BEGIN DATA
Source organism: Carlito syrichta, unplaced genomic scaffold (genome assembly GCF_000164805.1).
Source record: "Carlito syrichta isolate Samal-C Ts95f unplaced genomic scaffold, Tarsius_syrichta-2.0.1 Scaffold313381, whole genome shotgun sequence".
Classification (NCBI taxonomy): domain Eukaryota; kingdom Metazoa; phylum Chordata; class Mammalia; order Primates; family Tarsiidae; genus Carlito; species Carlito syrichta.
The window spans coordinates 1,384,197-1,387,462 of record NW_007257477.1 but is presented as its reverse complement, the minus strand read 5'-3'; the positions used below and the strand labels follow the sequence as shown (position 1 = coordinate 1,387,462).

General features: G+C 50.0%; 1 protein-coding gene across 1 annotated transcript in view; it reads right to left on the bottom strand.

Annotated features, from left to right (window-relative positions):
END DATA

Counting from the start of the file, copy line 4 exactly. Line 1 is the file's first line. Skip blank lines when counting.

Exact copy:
The window spans coordinates 1,384,197-1,387,462 of record NW_007257477.1 but is presented as its reverse complement, the minus strand read 5'-3'; the positions used below and the strand labels follow the sequence as shown (position 1 = coordinate 1,387,462).